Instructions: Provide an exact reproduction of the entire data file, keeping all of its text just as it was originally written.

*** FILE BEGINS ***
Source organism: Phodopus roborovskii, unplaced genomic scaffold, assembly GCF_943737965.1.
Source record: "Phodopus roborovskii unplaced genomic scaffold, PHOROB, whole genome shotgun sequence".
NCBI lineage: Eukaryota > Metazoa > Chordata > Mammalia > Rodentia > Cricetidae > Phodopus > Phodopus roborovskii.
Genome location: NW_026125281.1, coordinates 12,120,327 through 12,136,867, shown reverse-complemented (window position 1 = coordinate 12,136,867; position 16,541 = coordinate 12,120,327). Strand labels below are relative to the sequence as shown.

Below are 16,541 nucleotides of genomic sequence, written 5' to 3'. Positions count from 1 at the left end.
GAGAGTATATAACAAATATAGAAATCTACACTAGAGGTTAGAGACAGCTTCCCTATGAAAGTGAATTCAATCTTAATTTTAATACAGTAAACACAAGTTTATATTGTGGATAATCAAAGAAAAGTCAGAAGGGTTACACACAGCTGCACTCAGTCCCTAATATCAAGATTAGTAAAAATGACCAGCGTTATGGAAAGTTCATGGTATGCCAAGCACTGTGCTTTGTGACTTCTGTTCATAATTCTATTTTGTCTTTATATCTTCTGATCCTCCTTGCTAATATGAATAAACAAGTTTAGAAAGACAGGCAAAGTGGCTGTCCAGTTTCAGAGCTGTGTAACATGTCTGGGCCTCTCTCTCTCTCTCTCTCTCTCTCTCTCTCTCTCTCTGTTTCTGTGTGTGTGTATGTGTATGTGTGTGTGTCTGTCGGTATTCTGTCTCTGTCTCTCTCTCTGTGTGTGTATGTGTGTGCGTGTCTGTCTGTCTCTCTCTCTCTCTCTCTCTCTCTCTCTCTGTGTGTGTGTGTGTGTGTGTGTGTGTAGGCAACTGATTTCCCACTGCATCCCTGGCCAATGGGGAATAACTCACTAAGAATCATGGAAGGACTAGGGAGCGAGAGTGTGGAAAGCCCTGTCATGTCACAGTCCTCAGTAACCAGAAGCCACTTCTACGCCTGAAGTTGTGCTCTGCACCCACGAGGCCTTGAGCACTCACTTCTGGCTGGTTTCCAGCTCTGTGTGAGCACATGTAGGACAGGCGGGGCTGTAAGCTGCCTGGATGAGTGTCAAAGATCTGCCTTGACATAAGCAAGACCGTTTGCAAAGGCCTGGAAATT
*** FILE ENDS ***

Source organism: Phodopus roborovskii, unplaced genomic scaffold, assembly GCF_943737965.1.
Source record: "Phodopus roborovskii unplaced genomic scaffold, PHOROB, whole genome shotgun sequence".
NCBI lineage: Eukaryota > Metazoa > Chordata > Mammalia > Rodentia > Cricetidae > Phodopus > Phodopus roborovskii.
Genome location: NW_026125281.1, coordinates 12,120,327 through 12,136,867, shown reverse-complemented (window position 1 = coordinate 12,136,867; position 16,541 = coordinate 12,120,327). Strand labels below are relative to the sequence as shown.

Below are 16,541 nucleotides of genomic sequence, written 5' to 3'. Positions count from 1 at the left end.
GAGAGTATATAACAAATATAGAAATCTACACTAGAGGTTAGAGACAGCTTCCCTATGAAAGTGAATTCAATCTTAATTTTAATACAGTAAACACAAGTTTATATTGTGGATAATCAAAGAAAAGTCAGAAGGGTTACACACAGCTGCACTCAGTCCCTAATATCAAGATTAGTAAAAATGACCAGCGTTATGGAAAGTTCATGGTATGCCAAGCACTGTGCTTTGTGACTTCTGTTCATAATTCTATTTTGTCTTTATATCTTCTGATCCTCCTTGCTAATATGAATAAACAAGTTTAGAAAGACAGGCAAAGTGGCTGTCCAGTTTCAGAGCTGTGTAACATGTCTGGGCCTCTCTCTCTCTCTCTCTCTCTCTCTCTCTCTCTCTCTGTTTCTGTGTGTGTGTATGTGTATGTGTGTGTGTCTGTCGGTATTCTGTCTCTGTCTCTCTCTCTGTGTGTGTATGTGTGTGCGTGTCTGTCTGTCTCTCTCTCTCTCTCTCTCTCTCTCTCTCTGTGTGTGTGTGTGTGTGTGTGTGTGTAGGCAACTGATTTCCCACTGCATCCCTGGCCAATGGGGAATAACTCACTAAGAATCATGGAAGGACTAGGGAGCGAGAGTGTGGAAAGCCCTGTCATGTCACAGTCCTCAGTAACCAGAAGCCACTTCTACGCCTGAAGTTGTGCTCTGCACCCACGAGGCCTTGAGCACTCACTTCTGGCTGGTTTCCAGCTCTGTGTGAGCACATGTAGGACAGGCGGGGCTGTAAGCTGCCTGGATGAGTGTCAAAGATCTGCCTTGACATAAGCAAGACCGTTTGCAAAGGCCTGGAAATT